I hope it will amount to something
Maybe governments will make an effort to increase blocking of bot traffic or somesuch, I really haven't a clue what they can do though. Spam and phishing is only malware when it reaches the endpoint, when it's on its way there's next to no way to tell.
Yesterday, I received the laptop from my friend the postman. It was sent by a customer so that I can work on a project on their servers in a secure VM configured by them. Coincidentally, I also received a mail telling me that my package was waiting for me and there was a €2 transport charge to pay. With a friendly link, of course.
Out of sheer habit I checked the URL of the link, which immediately made me suspicious because of the strange name that had nothing to do with the company that the mail alleged to represent. Then logic kicked in and I realized that, even if there is a transport charge to pay, it's my customer that should pay it, not me. Finally I trashed the mail and thought nothing more of it.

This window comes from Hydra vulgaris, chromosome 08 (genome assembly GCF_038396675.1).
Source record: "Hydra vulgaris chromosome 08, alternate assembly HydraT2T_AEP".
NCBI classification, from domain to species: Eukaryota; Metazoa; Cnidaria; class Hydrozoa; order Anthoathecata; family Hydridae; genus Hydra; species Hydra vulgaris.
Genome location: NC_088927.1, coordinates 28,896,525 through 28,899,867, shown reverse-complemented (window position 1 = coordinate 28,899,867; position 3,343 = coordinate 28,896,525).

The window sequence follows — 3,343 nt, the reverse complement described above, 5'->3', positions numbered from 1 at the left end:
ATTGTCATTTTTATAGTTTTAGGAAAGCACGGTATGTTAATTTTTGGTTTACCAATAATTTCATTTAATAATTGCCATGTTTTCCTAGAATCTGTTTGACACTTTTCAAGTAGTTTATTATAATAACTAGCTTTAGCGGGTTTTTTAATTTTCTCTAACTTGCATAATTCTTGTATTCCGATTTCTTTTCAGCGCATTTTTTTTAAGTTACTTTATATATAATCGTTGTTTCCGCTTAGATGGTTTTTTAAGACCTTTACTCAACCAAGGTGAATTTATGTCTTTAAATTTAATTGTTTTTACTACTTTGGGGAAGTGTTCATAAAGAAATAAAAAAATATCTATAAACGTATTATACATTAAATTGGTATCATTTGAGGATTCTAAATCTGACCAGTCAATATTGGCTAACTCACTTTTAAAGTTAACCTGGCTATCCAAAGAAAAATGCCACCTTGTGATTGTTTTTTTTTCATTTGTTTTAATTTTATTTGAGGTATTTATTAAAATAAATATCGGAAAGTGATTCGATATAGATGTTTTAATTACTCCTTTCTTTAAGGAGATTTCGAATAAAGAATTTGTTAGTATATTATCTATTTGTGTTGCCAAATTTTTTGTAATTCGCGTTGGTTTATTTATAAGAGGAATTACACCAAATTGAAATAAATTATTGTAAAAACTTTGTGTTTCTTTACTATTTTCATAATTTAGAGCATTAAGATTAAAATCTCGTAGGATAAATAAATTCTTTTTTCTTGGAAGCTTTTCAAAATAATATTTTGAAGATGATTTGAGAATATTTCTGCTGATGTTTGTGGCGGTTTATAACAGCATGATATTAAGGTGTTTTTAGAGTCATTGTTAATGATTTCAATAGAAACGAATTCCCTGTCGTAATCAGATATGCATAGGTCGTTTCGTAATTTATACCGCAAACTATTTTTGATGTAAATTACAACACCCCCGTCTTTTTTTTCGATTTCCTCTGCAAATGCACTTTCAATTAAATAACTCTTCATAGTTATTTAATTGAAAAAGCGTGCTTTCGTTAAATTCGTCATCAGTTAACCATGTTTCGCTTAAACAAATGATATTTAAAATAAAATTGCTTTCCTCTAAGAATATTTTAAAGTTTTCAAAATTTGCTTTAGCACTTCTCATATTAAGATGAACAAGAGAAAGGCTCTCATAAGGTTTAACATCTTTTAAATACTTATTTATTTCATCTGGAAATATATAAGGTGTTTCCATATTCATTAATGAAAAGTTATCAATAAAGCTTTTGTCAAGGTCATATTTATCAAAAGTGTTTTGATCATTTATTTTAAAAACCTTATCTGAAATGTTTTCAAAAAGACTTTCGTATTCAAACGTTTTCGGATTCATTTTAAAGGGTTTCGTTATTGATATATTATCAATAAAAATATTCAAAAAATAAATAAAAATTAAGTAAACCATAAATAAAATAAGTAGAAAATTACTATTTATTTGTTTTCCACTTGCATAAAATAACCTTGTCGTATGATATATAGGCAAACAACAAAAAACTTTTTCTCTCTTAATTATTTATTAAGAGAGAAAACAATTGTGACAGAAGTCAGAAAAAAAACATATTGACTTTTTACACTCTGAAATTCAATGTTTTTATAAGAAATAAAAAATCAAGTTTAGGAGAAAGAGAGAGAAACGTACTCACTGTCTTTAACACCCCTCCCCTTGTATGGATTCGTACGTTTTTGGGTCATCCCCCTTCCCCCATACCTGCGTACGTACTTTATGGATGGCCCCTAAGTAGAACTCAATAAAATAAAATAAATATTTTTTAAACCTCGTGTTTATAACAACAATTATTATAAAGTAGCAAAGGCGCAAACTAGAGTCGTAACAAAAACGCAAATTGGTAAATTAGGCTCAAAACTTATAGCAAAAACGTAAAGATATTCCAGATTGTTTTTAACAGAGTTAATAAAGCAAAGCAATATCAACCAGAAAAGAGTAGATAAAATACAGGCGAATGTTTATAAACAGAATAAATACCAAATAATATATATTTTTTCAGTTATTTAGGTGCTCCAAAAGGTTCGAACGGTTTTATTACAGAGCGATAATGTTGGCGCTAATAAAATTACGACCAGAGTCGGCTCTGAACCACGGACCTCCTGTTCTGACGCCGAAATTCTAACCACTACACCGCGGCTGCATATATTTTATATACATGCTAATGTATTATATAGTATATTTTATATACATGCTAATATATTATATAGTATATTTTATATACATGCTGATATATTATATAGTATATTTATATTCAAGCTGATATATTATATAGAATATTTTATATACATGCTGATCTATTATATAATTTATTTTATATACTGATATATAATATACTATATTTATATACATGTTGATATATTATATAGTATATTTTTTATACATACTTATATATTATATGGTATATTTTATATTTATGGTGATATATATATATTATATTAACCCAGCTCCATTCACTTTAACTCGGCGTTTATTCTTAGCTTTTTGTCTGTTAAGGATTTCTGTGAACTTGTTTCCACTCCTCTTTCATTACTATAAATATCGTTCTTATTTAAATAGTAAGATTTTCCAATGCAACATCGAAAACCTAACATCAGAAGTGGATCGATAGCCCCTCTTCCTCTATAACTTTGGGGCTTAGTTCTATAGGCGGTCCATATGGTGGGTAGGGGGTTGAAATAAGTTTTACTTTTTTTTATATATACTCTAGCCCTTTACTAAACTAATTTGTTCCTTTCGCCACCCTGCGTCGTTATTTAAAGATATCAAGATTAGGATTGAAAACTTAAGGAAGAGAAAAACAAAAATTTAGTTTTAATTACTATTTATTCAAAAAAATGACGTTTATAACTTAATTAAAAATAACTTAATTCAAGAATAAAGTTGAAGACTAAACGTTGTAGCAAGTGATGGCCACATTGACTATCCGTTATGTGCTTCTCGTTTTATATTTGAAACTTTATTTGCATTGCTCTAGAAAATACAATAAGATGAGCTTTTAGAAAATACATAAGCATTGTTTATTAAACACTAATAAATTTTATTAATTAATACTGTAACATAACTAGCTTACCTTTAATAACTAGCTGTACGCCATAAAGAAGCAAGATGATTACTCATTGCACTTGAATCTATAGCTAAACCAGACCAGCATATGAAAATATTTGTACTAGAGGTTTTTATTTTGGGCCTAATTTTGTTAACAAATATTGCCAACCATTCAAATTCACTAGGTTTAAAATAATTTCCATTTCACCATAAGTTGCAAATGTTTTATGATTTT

But I am certain that such a mail would make many a person click on the link and just follow instructions blindly. Especially these days where Amazon is becoming king of the hill. Now transport that kind of attack to a hospital environment, with a nurse that has a thousand other things to do and just wants this mail out of the way. It's easy to hack hospitals, they are trying to save people, not computer hardware. They already have their minds full of medical knowledge, cramming security procedures on top is a nuisance they don't have time for.
I don't know what the solution is. Maybe a filter machine that all email is sent to by default before a human checks that it is legit and lets it continue to its intended recipient ? Put a fancy statistical analysis machine with oh-so-vaunted "machine learning" and maybe something automated could be tuned to be useful.